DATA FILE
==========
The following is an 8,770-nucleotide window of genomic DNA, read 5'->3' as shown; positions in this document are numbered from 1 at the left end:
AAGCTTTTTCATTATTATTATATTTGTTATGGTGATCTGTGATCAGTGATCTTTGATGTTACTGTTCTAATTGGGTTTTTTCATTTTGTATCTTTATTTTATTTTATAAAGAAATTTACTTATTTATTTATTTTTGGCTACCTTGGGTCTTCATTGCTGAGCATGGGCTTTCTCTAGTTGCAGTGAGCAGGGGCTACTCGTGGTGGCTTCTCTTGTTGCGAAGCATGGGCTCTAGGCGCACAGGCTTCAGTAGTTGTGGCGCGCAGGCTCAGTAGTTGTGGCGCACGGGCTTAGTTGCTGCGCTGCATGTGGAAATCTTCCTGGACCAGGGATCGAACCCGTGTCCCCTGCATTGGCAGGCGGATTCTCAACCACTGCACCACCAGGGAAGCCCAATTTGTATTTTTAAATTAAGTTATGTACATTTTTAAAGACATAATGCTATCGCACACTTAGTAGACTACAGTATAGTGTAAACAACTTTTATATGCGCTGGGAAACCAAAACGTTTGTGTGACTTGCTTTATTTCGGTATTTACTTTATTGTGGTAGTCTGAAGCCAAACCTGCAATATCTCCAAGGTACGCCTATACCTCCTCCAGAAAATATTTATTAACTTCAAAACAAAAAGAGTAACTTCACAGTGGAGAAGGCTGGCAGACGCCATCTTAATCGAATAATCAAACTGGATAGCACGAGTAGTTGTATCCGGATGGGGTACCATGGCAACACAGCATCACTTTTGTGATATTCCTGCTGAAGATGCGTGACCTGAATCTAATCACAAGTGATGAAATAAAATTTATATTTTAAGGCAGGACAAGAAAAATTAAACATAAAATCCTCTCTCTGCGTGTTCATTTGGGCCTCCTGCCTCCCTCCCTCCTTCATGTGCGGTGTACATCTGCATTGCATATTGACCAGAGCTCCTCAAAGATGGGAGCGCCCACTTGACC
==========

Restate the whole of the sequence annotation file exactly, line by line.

The following is an 8,770-nucleotide window of genomic DNA, read 5'->3' as shown; positions in this document are numbered from 1 at the left end:
AAGCTTTTTCATTATTATTATATTTGTTATGGTGATCTGTGATCAGTGATCTTTGATGTTACTGTTCTAATTGGGTTTTTTCATTTTGTATCTTTATTTTATTTTATAAAGAAATTTACTTATTTATTTATTTTTGGCTACCTTGGGTCTTCATTGCTGAGCATGGGCTTTCTCTAGTTGCAGTGAGCAGGGGCTACTCGTGGTGGCTTCTCTTGTTGCGAAGCATGGGCTCTAGGCGCACAGGCTTCAGTAGTTGTGGCGCGCAGGCTCAGTAGTTGTGGCGCACGGGCTTAGTTGCTGCGCTGCATGTGGAAATCTTCCTGGACCAGGGATCGAACCCGTGTCCCCTGCATTGGCAGGCGGATTCTCAACCACTGCACCACCAGGGAAGCCCAATTTGTATTTTTAAATTAAGTTATGTACATTTTTAAAGACATAATGCTATCGCACACTTAGTAGACTACAGTATAGTGTAAACAACTTTTATATGCGCTGGGAAACCAAAACGTTTGTGTGACTTGCTTTATTTCGGTATTTACTTTATTGTGGTAGTCTGAAGCCAAACCTGCAATATCTCCAAGGTACGCCTATACCTCCTCCAGAAAATATTTATTAACTTCAAAACAAAAAGAGTAACTTCACAGTGGAGAAGGCTGGCAGACGCCATCTTAATCGAATAATCAAACTGGATAGCACGAGTAGTTGTATCCGGATGGGGTACCATGGCAACACAGCATCACTTTTGTGATATTCCTGCTGAAGATGCGTGACCTGAATCTAATCACAAGTGATGAAATAAAATTTATATTTTAAGGCAGGACAAGAAAAATTAAACATAAAATCCTCTCTCTGCGTGTTCATTTGGGCCTCCTGCCTCCCTCCCTCCTTCATGTGCGGTGTACATCTGCATTGCATATTGACCAGAGCTCCTCAAAGATGGGAGCGCCCACTTGACC